10/27/2013 04:09 EDT | Updated 01/23/2014 06:58 EST

Rob Ford, Toronto's Mayor 'Salivating' To Defend Record Before Next Year's Election

CP/The Globe And Mail

TORONTO - Controversial Toronto Mayor Rob Ford says he's, in his words, "absolutely salivating" to defend his record in the city's election one year away.

Ford said on his weekly show on Toronto radio station Newstalk 1010 that he can't wait for the mayoral campaign to start so he can tell voters what a "phenomenal job" he's done and why he should be re-elected.

He rattled off a handful of what he said were some "40 pages'" worth of achievements, including a planned subway expansion and a shake-up at the city's public housing agency.

But Ford will have some competition from right-leaning councillor and transit commission chair Karen Stintz, who told several media outlets this weekend she's jumping into the race for the mayor's chair.

Stintz is positioning herself as a conservative alternative to the controversial mayor, who didn't directly comment on his rival's planned candidacy during his show Sunday.

The official start of the 2014 municipal election campaign is Jan. 2, which is the first day candidates can register to run.

Former councillor David Soknacki has also said he will mount a mayoral campaign, while speculation has swirled for months over New Democrat MP Olivia Chow and former Progressive Conservative leader John Tory joining the fray.

For his part, Ford said he welcomes all comers.

"I'm just drooling, I'm absolutely salivating, for this next election."

"I can't wait to get at it. The campaign's on folks," he said.

Analysts say it's impossible to predict whether Ford — a polarizing figure better known for his actions outside city hall — will hold on to his seat.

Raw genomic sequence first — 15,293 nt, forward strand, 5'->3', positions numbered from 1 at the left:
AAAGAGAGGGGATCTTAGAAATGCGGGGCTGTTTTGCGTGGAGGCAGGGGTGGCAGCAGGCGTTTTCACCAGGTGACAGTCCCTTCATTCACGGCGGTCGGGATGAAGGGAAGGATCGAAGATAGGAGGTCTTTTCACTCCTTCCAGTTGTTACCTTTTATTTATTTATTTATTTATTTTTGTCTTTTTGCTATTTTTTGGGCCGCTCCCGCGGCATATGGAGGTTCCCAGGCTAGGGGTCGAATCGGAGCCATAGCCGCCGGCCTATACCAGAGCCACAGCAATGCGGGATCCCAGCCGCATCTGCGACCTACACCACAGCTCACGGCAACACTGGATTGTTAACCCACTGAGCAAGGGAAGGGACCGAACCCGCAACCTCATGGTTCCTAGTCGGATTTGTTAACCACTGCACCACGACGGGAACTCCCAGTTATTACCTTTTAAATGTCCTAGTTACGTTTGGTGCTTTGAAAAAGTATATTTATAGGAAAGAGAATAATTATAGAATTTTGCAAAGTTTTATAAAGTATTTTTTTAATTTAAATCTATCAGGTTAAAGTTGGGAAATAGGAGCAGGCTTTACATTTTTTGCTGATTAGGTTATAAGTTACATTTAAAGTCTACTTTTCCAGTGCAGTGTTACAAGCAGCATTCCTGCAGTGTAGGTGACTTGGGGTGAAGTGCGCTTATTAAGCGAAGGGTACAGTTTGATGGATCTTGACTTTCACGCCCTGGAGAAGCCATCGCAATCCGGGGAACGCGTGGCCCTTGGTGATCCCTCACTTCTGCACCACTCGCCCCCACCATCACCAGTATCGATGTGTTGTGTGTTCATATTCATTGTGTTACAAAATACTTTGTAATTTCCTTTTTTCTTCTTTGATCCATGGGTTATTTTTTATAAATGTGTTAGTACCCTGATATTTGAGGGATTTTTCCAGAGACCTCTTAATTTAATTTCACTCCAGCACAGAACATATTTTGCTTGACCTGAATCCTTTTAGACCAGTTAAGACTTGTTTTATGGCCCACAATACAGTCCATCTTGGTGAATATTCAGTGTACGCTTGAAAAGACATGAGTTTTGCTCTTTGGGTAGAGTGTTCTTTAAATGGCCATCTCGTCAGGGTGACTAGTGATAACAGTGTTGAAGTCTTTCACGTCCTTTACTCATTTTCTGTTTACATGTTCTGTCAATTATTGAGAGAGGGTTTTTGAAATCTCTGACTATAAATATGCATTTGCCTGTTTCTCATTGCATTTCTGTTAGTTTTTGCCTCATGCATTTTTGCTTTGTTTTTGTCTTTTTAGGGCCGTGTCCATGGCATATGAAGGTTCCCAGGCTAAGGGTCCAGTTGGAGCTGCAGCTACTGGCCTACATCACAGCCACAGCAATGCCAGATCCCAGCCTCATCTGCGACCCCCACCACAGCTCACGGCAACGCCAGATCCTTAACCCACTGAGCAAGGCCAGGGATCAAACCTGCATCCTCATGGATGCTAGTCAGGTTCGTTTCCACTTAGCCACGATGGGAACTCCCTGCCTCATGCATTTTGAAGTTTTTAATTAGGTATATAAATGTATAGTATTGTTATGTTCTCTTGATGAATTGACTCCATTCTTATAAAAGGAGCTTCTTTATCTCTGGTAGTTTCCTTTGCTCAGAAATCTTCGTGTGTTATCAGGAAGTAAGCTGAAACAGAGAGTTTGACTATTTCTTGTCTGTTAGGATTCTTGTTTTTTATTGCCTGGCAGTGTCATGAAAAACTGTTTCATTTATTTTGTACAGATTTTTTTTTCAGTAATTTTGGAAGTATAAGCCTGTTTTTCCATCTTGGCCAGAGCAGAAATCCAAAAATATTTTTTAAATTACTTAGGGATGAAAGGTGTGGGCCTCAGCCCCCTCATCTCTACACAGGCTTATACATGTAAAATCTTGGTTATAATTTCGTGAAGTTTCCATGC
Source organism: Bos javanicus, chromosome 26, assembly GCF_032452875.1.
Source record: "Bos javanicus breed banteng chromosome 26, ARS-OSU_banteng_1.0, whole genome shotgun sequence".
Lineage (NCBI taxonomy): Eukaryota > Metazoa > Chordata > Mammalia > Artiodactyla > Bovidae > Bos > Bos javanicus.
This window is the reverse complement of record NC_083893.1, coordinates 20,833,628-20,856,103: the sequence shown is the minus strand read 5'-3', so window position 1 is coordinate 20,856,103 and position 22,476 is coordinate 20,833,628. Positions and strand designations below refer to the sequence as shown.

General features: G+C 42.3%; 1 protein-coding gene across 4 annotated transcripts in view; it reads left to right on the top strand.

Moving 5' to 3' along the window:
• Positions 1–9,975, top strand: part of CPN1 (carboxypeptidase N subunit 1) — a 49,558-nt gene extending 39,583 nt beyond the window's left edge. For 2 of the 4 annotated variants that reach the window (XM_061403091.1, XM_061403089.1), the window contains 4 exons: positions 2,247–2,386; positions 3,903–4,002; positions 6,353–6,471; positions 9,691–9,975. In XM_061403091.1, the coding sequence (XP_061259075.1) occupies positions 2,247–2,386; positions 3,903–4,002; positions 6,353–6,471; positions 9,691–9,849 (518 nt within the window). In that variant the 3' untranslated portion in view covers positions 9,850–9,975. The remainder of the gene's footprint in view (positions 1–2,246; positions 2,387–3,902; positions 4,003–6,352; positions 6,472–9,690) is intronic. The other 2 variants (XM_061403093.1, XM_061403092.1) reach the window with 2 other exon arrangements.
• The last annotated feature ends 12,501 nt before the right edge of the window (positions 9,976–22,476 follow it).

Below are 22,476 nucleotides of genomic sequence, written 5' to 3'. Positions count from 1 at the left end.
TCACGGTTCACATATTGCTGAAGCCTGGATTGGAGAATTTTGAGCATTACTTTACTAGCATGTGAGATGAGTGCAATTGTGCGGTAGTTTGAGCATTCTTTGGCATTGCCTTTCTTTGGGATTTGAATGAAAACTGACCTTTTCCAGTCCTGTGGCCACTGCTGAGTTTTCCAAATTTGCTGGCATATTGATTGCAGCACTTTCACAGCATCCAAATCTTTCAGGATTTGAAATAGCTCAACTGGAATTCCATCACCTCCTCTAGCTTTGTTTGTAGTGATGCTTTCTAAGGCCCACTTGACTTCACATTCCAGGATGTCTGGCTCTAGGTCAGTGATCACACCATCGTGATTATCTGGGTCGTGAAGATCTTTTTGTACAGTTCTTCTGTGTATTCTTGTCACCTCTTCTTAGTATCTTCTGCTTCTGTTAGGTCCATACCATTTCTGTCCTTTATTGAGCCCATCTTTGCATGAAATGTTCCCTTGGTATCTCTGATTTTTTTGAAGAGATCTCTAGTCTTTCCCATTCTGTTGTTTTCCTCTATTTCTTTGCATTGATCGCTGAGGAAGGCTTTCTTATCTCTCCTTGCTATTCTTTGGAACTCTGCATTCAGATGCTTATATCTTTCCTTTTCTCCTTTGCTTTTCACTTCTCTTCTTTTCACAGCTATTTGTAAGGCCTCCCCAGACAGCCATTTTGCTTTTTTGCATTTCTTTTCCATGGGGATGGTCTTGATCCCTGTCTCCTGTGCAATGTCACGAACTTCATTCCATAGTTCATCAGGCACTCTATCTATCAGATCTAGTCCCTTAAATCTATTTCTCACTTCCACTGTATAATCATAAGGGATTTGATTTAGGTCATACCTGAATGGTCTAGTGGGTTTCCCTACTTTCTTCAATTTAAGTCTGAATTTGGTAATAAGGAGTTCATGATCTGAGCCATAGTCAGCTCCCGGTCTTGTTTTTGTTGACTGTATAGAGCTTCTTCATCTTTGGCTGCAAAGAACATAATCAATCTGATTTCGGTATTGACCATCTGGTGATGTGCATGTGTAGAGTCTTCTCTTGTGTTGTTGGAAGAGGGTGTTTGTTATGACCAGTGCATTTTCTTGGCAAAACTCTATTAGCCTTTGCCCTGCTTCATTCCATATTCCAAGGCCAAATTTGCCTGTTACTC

They're not counting him out, however, and say his larger-than-life personality, combined with the drug-use allegations that have swirled around him, mean Toronto residents probably won't be the only ones tuning in on election day.

"I think the rest of the country will be curious to see who is Toronto going to elect and vote for," said Myer Siemiatycki, a professor of politics at Toronto's Ryerson University.

"It may also be something of a test of how unorthodox can you be as a political leader and still get re-elected," he told The Canadian Press.

The mayor's tumultuous personal life has largely overshadowed his policy decisions, a fact that has frustrated allies and opponents alike.

Ford's actions have made him somewhat famous abroad as well, grabbing headlines and making him the butt of jokes on late-night television.

He once called in the police after a CBC comedy troupe showed up at his doorstep and has admitted to reading at the wheel to catch up on paperwork.

Last year, he was forced out of office after a judge ruled he violated conflict-of-interest rules but the decision was overturned on appeal before the penalty could kick in.

Then there are this spring's allegations by the Toronto Star and the U.S. gossip site Gawker that reporters have seen a video that appears to show Ford smoking crack cocaine.

Such a video has never surfaced publicly.

Ford has denied smoking crack cocaine and said the video does not exist.

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